Overland Park-based Storewise has been focused on rolling out “game-changer” technology for independent grocery stores.
Storewise, formerly known as Retail Software Solutions Group, recently released new software offerings that go beyond helping grocers manage temporary price reductions for products. Now its technology also includes price analysis and risk reduction, such as analyzing point-of-sale transactions for suspicious and potentially fraudulent activity.
“We make it uber easy for loss prevention analysts to look at the dashboard, dig deep on reports and identify that non-malicious and malicious behavior that could be driving losses,” Storewise CEO Christopher Greco told the Kansas City Business Journal.
In addition to reports, Storewise’s dashboard can create notifications when it detects transaction inconsistencies. It also tracks aspects such as how often cashiers are using hand scans, keying in price overrides, refunds and voided transactions and how much those transactions are worth.
Storewise’s ability to automate manual tasks is another perk as grocers struggle to find and hire employees. One owner told Greco that the unemployment stimulus has created challenges, and another store was advertising $13 to $15 an hour for cashiers and stockers.
“They’re struggling to fill $15 an hour jobs, and that’s garnering a lot of meetings for us,” Greco said. “When my sales team calls, labor is referenced. … If I can make their labor better – remove them from the back office of working on spreadsheets, figuring out pricing and investigating potential losses – and move them out onto the floor in front of customers, that’s a huge win.”
In addition, Storewise’s price analysis technology can help grocers make smarter buying decisions, which is especially vital with rising food costs, Greco said. The software can help grocers adjust store prices to maximize profits, and it will send alerts when a product goes on sale at the warehouse. Ultimately, its software can help grocers achieve a 1% to 2% margin increase, which may not sound like much to the average consumer, he said. But for grocers with multiple locations, it can translate to millions of dollars in incremental profit.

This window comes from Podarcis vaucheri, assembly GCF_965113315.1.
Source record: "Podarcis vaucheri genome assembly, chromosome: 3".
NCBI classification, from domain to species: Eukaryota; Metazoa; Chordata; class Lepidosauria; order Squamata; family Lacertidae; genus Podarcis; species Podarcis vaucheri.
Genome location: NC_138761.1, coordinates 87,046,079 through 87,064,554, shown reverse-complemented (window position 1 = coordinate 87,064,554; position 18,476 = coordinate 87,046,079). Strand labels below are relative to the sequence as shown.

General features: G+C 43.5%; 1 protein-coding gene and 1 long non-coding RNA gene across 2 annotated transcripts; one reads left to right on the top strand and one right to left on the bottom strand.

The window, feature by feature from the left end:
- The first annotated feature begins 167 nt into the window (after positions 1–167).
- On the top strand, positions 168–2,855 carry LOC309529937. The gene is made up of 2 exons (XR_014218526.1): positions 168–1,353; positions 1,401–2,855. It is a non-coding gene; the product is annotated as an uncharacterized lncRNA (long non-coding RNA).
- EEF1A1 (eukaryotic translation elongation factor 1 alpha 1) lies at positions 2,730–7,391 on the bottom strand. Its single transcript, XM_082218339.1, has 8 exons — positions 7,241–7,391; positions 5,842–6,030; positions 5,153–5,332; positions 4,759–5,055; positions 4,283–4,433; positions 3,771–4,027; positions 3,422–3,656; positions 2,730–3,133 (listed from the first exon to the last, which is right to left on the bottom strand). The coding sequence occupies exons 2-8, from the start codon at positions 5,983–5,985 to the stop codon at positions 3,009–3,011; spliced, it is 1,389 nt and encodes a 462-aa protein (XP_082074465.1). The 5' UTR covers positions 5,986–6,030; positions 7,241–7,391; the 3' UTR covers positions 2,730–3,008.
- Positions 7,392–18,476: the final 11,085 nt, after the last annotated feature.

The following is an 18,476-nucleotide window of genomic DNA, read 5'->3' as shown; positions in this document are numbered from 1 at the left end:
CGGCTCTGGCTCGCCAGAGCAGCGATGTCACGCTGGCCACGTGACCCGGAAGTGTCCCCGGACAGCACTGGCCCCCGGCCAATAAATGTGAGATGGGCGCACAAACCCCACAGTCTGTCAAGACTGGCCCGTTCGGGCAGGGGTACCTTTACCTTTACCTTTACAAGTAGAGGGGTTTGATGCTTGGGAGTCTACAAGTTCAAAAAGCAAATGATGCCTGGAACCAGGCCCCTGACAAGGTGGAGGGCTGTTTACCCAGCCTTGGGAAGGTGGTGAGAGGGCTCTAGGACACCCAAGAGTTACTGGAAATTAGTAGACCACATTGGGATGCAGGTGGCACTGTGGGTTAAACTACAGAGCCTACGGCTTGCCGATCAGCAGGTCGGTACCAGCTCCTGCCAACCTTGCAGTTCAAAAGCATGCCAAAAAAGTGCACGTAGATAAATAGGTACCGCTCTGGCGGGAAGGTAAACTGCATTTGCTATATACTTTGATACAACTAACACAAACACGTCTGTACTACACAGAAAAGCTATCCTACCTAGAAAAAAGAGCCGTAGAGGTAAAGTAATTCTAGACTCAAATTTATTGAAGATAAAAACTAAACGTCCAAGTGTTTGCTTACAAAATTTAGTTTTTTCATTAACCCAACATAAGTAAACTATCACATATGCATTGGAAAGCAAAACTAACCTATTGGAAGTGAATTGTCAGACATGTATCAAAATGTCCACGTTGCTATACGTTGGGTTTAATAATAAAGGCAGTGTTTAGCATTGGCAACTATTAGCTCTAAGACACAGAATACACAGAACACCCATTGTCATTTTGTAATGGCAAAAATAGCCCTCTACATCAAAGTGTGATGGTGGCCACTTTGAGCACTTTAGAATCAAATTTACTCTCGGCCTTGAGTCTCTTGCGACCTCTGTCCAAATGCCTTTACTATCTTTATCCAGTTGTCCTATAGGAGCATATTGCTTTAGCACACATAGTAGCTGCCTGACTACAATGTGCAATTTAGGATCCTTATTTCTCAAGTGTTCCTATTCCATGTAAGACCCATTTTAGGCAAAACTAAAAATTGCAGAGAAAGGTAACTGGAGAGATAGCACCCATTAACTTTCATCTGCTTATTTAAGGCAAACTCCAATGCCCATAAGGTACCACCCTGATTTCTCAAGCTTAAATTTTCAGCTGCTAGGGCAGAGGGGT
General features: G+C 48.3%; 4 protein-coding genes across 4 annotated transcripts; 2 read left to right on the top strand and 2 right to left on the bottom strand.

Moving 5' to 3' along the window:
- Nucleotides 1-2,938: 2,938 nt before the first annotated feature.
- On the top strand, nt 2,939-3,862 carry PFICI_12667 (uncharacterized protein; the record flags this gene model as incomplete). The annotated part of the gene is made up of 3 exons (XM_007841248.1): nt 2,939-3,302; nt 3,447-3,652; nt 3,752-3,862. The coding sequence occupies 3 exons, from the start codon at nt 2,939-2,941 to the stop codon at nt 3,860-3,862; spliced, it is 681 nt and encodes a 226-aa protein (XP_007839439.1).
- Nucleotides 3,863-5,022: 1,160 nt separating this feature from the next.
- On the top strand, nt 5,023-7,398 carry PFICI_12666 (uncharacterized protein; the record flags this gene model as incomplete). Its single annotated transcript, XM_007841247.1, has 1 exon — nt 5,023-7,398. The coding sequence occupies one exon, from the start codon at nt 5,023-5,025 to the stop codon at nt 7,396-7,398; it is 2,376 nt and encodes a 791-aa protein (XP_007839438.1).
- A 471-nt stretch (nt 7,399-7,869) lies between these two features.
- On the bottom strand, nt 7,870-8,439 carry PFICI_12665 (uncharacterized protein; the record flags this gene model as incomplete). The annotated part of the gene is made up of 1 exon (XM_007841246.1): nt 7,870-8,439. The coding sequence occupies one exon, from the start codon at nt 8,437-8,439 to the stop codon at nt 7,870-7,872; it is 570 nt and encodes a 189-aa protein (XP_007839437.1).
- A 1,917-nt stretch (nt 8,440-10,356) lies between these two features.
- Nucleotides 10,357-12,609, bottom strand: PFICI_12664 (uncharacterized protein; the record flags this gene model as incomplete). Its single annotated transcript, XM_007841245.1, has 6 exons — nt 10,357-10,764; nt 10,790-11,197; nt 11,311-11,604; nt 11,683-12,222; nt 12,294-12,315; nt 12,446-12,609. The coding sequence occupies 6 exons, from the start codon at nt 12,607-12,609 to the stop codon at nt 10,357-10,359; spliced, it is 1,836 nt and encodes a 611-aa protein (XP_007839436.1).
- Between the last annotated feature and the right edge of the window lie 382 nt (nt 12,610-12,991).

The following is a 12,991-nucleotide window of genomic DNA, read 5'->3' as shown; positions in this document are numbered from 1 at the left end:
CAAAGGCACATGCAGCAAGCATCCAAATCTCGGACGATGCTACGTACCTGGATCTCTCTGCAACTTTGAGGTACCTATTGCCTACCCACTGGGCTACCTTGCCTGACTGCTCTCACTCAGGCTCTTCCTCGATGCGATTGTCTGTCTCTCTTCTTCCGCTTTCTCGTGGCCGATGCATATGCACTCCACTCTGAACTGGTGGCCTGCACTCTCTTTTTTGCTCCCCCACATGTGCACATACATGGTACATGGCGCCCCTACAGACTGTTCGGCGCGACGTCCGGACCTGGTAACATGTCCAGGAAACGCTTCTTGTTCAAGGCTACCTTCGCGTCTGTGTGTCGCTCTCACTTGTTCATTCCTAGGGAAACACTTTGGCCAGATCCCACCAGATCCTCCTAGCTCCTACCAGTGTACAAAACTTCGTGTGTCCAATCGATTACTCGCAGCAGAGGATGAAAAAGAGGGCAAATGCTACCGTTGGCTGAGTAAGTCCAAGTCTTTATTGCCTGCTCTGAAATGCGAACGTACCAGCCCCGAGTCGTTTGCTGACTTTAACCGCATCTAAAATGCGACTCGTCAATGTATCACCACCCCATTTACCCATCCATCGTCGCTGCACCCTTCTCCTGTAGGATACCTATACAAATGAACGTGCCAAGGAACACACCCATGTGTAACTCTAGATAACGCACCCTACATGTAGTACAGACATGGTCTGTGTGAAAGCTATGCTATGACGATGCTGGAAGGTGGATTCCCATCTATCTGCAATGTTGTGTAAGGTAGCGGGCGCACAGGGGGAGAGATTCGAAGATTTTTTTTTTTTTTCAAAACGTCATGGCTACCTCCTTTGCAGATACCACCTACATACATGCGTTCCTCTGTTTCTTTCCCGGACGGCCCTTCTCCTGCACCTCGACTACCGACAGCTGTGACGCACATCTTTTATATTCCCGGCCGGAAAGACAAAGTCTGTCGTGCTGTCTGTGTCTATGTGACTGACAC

While online shopping is on the rise, some grocery categories will continue to attract in-store traffic, such as produce, meat and bakery, he said. Ordering online, for example, can’t replace the interaction at the meat counter, such as seeking advice on how to prepare a meat or asking about what’s coming in next week.
During the pandemic, consumers bought more items in one trip than previously. Grocery stores also experienced higher foot traffic and a “massive transfer of wealth” from the restaurant industry. While the restaurants were closed, grocery stores remained open and provided options, such as a hot buffet.
“2020 was a banner year for them,” Greco said of independent grocers. “They know that as we come out of the pandemic, there’s going to be a soft landing. So the question that’s raised to me is, ‘How do I make that landing as soft as possible?’ … They have to consider technology as a lever now, whereas before, they might not have.”
Original Article from bizjournals.com